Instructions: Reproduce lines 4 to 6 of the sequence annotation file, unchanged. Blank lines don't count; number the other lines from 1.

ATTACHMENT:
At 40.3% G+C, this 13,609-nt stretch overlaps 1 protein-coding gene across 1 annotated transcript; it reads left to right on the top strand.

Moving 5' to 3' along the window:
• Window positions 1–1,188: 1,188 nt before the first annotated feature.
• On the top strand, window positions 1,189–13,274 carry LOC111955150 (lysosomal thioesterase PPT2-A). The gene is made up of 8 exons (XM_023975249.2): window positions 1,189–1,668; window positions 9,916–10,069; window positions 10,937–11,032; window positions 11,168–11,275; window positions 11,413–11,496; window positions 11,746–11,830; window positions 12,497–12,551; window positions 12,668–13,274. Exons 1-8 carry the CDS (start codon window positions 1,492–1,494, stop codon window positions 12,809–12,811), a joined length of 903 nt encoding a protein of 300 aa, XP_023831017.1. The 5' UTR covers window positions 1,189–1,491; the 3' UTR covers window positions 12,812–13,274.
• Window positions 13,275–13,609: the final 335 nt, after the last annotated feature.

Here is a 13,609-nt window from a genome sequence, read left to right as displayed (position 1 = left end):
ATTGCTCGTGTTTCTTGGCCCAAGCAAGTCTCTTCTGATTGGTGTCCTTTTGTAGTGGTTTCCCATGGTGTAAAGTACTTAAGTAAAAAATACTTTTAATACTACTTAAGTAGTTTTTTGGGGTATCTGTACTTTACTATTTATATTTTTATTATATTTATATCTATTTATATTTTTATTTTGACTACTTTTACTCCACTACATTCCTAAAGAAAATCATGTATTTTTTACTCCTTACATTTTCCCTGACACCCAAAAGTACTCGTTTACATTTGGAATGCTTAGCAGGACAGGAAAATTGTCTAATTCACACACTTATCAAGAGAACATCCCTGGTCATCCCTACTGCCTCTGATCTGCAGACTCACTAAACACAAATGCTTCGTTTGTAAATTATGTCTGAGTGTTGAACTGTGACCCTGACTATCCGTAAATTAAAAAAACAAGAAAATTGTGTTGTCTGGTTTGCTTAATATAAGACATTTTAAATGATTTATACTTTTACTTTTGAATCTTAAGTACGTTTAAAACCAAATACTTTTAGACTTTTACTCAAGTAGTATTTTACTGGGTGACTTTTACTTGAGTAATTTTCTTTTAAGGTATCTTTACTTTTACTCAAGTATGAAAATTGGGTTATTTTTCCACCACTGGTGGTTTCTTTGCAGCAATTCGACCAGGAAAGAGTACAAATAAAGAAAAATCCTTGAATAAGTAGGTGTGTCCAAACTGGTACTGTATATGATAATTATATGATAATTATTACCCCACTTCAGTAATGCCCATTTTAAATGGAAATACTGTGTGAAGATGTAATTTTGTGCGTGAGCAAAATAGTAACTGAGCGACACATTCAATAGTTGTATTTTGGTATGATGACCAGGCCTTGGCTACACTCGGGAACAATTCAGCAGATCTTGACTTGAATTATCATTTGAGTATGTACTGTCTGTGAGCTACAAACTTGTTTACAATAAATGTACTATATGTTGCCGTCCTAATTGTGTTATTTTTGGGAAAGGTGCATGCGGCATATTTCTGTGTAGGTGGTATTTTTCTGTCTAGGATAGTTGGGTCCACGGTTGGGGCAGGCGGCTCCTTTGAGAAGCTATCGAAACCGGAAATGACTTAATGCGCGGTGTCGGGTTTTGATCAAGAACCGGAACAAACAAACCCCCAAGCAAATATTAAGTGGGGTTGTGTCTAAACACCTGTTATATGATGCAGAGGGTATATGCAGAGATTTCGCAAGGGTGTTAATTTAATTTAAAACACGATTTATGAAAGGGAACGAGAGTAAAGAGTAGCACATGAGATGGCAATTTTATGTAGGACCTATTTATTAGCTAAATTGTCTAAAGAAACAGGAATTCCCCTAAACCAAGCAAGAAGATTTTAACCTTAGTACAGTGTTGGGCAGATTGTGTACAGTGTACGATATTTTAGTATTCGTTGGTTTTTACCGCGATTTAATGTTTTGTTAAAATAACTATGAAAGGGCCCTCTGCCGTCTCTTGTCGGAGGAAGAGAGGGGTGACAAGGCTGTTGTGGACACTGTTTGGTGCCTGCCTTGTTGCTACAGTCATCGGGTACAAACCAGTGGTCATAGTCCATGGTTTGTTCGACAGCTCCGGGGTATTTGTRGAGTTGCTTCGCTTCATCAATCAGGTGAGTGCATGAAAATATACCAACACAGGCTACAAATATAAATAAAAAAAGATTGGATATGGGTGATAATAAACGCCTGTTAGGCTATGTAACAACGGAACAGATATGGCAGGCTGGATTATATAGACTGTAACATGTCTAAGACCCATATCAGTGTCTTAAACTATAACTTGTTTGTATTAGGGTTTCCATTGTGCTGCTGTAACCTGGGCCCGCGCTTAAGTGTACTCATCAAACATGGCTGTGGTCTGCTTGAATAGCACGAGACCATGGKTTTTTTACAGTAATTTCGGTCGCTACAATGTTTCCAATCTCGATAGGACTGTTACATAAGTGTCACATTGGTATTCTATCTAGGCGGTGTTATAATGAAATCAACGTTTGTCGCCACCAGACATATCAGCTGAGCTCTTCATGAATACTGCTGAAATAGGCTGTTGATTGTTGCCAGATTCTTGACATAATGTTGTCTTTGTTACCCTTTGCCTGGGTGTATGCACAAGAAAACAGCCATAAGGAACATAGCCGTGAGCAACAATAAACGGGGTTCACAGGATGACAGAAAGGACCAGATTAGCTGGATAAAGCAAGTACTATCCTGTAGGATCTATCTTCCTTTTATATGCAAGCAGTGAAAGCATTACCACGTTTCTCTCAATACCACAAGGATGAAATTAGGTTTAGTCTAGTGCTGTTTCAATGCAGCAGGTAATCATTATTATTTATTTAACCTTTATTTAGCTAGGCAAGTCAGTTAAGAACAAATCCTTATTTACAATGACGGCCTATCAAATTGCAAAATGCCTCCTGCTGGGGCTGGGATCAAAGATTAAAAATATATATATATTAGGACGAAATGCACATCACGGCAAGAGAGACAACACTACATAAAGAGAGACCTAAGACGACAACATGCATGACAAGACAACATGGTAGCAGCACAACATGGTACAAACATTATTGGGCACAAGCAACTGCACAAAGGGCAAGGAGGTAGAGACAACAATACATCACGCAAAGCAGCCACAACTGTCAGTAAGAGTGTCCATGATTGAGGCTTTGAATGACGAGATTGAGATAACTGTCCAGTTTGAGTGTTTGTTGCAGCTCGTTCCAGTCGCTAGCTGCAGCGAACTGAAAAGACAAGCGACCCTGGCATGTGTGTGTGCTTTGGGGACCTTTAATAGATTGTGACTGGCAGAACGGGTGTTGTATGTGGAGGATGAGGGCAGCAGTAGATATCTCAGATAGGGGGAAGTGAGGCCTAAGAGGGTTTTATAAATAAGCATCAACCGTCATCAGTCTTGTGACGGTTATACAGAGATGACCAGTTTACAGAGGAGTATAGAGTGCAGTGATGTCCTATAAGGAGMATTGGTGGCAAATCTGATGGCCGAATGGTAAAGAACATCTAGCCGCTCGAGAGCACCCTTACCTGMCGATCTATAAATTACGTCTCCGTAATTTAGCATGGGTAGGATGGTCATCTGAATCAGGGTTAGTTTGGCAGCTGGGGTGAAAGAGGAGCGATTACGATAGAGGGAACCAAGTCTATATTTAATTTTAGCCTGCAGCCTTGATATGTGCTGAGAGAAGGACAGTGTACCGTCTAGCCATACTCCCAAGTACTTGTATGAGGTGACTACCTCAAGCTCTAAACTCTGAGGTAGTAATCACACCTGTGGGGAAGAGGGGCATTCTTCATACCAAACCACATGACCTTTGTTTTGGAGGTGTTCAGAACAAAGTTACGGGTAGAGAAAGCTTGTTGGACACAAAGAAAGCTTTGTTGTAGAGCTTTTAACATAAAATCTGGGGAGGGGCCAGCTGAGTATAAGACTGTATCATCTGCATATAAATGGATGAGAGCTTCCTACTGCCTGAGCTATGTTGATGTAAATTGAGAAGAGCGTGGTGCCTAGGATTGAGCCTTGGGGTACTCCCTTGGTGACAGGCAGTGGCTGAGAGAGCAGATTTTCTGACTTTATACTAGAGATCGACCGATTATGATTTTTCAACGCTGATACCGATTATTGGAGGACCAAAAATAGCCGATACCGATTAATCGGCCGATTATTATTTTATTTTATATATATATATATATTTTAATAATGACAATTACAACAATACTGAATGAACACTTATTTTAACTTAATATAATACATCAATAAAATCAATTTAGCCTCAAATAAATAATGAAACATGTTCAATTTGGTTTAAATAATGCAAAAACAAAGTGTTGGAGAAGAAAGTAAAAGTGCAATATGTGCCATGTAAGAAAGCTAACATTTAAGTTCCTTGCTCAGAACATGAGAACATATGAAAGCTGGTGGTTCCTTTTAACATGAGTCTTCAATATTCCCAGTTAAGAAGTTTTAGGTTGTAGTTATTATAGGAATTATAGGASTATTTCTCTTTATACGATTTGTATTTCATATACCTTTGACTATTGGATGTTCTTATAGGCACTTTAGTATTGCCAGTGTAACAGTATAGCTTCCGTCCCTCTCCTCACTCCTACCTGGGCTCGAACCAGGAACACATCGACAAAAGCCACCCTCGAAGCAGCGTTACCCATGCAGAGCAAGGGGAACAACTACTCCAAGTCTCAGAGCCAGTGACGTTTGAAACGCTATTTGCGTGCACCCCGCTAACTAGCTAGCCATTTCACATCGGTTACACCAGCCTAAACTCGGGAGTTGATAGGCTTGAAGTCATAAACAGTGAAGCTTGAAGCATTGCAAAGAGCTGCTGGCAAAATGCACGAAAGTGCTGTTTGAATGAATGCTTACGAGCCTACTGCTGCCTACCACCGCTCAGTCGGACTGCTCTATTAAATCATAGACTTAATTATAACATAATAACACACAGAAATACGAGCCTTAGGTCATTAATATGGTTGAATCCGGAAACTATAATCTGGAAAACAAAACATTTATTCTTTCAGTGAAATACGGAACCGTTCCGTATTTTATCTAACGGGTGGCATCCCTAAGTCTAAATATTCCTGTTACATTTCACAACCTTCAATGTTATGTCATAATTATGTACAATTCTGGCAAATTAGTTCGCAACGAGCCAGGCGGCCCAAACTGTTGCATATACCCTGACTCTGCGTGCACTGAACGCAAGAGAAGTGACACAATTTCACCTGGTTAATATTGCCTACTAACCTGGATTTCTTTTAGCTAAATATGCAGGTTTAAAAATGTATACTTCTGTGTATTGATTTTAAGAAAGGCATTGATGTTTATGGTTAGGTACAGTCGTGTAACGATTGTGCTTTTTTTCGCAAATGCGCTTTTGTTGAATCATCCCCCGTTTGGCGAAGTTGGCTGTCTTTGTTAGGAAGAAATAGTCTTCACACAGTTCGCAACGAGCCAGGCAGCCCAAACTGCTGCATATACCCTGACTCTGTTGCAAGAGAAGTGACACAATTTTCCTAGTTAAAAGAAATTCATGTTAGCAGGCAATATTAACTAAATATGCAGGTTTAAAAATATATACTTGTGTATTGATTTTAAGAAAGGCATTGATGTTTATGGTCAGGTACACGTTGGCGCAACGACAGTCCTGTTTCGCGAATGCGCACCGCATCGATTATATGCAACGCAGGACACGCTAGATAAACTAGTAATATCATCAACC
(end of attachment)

• On the top strand, window positions 1,189–13,274 carry LOC111955150 (lysosomal thioesterase PPT2-A). The gene is made up of 8 exons (XM_023975249.2): window positions 1,189–1,668; window positions 9,916–10,069; window positions 10,937–11,032; window positions 11,168–11,275; window positions 11,413–11,496; window positions 11,746–11,830; window positions 12,497–12,551; window positions 12,668–13,274. Exons 1-8 carry the CDS (start codon window positions 1,492–1,494, stop codon window positions 12,809–12,811), a joined length of 903 nt encoding a protein of 300 aa, XP_023831017.1. The 5' UTR covers window positions 1,189–1,491; the 3' UTR covers window positions 12,812–13,274.
• Window positions 13,275–13,609: the final 335 nt, after the last annotated feature.

Here is a 13,609-nt window from a genome sequence, read left to right as displayed (position 1 = left end):